This is the last batch of dough to try to use up some of my sourdough starter (its gone in the bagels and the baguettes too)
The dough was easy enough to make but was really difficult to roll out to the final rectangle to cut into shape. The finished croissants are very small, but look the same size as the photo in the book (Bertinet Crust p119). The dough recipe was from James Morton’s Brilliant Bread p 190 but the pictures in Bertinet were easier to follow and it gave guides on when to freeze the croissants - before proving (get out of freezer, leave overnight then bake) ; after proving (bake from frozen) or from fully cooked. Fully baked and half eaten picture to follow!
I did weigh them, honest, I don’t know why they’ve all come out differently but they’ll be great. Part baked for about 15 minutes before frezzing, then just pop into a hot oven for about 10 minutes for a lovely treat.
Using up some root veg (theres a leek and some celery in it too) in a lovely soup, I fancied a bit of spice so added a tablespoon of curry powder to the recipe. I think it would have been nicer chunky but freezes better blended.
An adapted sloe gin recipe: 450g damsons (or possibly bullaces as they are a bit small), 225g sugar and a bottle of vodka. The damsons have been frozen since picking last year, I hung on thinking I’d be able to pick sloes but didn’t.
Sourdough toast topped with roast tomatoes and pheasant in aspic (bottom) and broad beans (top)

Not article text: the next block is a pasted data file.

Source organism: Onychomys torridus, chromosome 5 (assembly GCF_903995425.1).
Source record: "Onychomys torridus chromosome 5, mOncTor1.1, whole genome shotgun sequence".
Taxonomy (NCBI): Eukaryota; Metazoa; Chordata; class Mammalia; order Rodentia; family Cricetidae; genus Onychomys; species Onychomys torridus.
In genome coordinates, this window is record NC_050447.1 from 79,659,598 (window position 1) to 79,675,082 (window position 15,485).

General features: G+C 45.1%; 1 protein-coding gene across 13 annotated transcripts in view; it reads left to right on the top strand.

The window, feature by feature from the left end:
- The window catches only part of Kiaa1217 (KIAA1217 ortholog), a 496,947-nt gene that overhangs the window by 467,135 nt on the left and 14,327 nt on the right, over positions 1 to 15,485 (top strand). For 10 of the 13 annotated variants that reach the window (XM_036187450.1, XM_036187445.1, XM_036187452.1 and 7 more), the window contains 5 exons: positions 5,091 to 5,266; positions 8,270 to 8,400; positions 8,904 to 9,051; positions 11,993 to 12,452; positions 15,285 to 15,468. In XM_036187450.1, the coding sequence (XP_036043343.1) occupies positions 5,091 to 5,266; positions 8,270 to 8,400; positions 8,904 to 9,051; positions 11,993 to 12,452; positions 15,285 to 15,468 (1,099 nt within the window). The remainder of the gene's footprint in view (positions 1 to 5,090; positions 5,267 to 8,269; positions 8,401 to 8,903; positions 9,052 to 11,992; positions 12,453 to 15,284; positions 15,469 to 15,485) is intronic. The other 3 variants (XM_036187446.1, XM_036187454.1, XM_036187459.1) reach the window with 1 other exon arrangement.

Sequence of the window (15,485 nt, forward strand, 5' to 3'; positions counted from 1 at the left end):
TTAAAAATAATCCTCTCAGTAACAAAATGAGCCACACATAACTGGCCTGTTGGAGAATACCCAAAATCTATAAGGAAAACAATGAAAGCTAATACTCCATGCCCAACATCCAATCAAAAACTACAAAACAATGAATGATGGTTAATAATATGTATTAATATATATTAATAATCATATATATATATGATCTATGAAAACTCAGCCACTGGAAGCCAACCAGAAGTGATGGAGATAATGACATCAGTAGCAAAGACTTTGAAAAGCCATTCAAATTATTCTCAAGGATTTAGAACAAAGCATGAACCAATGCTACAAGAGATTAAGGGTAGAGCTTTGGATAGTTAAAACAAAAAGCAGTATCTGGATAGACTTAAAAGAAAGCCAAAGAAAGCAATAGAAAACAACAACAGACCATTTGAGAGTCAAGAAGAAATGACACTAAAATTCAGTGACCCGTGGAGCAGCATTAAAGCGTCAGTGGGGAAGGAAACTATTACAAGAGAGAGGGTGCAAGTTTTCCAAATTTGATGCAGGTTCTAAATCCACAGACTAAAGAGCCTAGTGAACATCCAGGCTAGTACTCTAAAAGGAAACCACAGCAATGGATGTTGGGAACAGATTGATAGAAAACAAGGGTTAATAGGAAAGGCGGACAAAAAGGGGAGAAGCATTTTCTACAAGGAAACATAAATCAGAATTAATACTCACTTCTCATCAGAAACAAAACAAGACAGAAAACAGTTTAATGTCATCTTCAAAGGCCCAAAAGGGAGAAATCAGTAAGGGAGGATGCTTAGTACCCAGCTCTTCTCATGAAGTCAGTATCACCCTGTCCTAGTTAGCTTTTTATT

The pheasant in aspic (Ginger Pig Farmhouse Cook book page 60 - see below) is nice served with some crispy bread and a bit of salad but for the effort and having to buy pigs trotters to make the aspic I think I’ll stick to making pork rillette.
This is the pasta I made a few weeks ago and froze. I cooked it straight from frozen for about 3 minutes and served it with left over Ginger Pig Chicken in white wine with porcini - Cookbook p 132, which I’d made a few weeks ago and didn’t get on the blog.
I realised that there are 2 basic sourdough recipes in the James Morton book and I’d got them confused, one has yeast too - this one. I left this overnight in the utility room but this time it collapsed but after shaping and proving in a basket it popped back up again and made this lovely loaf!
The recipe was from the Feb edition of Delicious magazine but doesn’t appear on its web-site, but its a basic sourdough recipe with the addition of 150g of roasted squash and less water. I also added some smoked paprika to give it a redder colour and a bit more flavour. It takes a while to work the squash into the dough so its a bit dry initially but it made a lovely looking loaf. I left the dough to prove initially overnight, then shaped it and left it to double in size - about 2 hours.
I think Nigel Slater may be pleased with Sunday lunch turned into a roll! This tasted better than it photo’d - ciabatta filled with slow cooked pulled pork and chard gratin - neither of us fancied a proper roast after its 4 hour cooking.
Slow cooked belly pork from Ginger Pig Cook book p 142
I really must stop buying odd things from the farmers market, in this case pigs trotters which I thought I’d make Ginger Pig’s Chicken Legs in aspic (why?!) I had done the pate and terrine course a while back and hadn’t really experimented. Anyway I had some pheasant legs in the freezer so gave it a go with them instead. The trotter stock tastes nice, will it set though and will we want to eat it!? Serve with crusty bread and pickles apparently…and there’s always lots of that in the house.
I thought I’d tried every banana recipe in my baking books but no - I found this coconut banana bread in Nigella’s Kitchen book page 136. Its supposed to have cherries but I used the last of the Christmas dried cranberries, I think it would be really nice with plain chocolate chips too.